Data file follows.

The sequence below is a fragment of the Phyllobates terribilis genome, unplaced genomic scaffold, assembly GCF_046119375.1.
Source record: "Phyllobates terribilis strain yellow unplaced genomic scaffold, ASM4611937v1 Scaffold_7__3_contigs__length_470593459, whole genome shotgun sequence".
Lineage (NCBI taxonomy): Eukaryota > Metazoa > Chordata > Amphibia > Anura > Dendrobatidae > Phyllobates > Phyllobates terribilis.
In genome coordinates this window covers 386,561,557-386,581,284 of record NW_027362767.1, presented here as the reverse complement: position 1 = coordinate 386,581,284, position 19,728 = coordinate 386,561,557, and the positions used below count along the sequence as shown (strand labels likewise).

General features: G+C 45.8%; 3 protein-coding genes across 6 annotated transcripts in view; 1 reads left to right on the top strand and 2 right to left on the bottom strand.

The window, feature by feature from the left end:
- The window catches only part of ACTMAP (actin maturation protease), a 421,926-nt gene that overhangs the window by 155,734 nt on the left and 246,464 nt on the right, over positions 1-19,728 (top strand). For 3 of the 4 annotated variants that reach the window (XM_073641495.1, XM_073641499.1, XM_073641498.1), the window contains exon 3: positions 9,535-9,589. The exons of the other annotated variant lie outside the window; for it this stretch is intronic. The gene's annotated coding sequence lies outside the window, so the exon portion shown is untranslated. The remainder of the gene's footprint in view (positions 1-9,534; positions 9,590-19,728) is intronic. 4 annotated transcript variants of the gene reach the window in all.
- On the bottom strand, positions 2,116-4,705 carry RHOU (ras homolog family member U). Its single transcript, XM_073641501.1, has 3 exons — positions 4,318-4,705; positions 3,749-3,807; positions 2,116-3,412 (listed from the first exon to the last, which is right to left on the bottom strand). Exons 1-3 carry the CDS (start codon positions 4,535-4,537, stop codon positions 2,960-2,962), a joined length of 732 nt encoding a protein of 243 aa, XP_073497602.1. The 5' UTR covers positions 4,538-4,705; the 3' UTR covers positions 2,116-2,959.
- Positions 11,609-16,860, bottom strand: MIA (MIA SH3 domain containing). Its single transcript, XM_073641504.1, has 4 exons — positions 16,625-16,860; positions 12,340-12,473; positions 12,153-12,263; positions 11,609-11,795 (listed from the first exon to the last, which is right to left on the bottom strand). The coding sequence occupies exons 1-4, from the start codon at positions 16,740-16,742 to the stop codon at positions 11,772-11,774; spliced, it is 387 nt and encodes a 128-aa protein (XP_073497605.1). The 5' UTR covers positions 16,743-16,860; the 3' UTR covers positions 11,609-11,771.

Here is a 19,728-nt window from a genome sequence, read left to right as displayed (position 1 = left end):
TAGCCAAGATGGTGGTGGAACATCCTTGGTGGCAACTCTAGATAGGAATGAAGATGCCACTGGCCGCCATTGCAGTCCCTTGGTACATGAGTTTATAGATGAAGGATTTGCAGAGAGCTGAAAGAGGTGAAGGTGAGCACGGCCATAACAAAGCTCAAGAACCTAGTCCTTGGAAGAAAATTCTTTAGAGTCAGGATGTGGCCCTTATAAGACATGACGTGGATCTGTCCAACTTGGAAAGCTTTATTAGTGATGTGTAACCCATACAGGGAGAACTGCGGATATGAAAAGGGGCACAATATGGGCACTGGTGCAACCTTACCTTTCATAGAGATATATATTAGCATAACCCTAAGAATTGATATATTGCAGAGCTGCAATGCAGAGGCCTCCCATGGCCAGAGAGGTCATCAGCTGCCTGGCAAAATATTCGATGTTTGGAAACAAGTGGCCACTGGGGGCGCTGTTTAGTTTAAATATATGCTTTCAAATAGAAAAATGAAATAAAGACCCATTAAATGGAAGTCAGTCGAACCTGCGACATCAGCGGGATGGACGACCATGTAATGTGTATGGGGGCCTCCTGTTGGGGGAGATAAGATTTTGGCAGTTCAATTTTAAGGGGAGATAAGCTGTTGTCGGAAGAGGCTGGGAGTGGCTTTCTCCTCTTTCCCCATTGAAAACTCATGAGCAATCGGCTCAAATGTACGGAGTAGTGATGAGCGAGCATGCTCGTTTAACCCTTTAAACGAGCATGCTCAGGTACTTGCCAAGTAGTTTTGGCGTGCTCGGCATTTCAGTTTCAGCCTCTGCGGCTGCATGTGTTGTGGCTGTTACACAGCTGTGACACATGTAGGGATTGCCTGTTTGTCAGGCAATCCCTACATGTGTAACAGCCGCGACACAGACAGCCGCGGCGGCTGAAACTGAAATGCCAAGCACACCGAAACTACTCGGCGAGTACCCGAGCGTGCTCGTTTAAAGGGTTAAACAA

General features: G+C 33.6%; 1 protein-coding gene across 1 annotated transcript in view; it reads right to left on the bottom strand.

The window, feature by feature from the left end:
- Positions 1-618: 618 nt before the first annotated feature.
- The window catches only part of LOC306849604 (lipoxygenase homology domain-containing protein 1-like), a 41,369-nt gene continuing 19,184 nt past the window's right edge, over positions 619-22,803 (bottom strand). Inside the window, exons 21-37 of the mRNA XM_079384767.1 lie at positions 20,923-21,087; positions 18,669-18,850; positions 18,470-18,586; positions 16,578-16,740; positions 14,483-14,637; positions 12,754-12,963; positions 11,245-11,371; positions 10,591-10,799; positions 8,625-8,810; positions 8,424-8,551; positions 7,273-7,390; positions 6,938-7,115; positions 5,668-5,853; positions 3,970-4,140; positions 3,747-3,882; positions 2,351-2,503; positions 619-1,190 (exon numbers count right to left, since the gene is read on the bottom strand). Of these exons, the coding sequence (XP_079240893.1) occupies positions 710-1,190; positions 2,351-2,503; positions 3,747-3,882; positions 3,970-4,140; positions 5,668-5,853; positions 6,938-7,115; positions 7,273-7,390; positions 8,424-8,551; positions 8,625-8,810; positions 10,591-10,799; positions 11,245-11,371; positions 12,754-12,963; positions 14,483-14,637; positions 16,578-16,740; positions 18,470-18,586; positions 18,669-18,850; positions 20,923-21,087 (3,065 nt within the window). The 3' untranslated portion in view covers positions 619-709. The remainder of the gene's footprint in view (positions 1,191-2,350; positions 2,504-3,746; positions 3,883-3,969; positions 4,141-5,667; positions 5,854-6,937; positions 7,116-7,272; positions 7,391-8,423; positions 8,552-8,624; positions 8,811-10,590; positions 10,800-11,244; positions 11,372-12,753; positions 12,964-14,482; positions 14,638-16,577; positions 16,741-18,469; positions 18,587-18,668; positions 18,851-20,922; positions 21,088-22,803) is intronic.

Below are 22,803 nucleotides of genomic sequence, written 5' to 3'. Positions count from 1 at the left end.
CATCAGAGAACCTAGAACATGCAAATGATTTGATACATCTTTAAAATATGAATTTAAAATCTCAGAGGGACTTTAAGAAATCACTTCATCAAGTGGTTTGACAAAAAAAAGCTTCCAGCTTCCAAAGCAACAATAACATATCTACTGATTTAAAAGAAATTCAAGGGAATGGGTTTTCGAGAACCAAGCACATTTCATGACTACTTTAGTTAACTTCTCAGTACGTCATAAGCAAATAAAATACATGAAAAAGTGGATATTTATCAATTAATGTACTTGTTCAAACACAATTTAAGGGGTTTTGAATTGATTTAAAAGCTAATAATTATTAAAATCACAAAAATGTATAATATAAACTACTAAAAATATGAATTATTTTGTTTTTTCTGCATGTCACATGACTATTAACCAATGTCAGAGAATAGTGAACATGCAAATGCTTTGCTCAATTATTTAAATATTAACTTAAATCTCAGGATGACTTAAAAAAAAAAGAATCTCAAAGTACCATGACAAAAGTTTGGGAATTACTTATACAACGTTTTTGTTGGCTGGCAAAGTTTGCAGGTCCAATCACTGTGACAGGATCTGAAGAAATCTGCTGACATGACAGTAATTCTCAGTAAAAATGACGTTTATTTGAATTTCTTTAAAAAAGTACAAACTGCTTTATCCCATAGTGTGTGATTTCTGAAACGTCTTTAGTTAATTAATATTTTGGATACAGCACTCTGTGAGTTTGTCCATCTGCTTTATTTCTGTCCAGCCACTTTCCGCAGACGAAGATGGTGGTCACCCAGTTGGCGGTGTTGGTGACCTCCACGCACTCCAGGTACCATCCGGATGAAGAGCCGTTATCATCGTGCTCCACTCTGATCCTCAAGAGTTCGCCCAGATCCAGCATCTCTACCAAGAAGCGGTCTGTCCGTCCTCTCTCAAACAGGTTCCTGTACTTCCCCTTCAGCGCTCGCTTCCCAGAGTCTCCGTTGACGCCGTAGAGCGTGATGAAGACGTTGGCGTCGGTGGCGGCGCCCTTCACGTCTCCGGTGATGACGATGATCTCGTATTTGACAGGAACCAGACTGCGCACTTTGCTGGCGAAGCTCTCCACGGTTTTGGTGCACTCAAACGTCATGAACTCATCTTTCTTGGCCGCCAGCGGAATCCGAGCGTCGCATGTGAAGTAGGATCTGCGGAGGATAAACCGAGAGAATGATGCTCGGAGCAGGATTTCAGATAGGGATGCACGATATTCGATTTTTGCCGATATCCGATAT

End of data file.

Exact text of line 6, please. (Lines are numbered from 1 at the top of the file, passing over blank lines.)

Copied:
The window, feature by feature from the left end: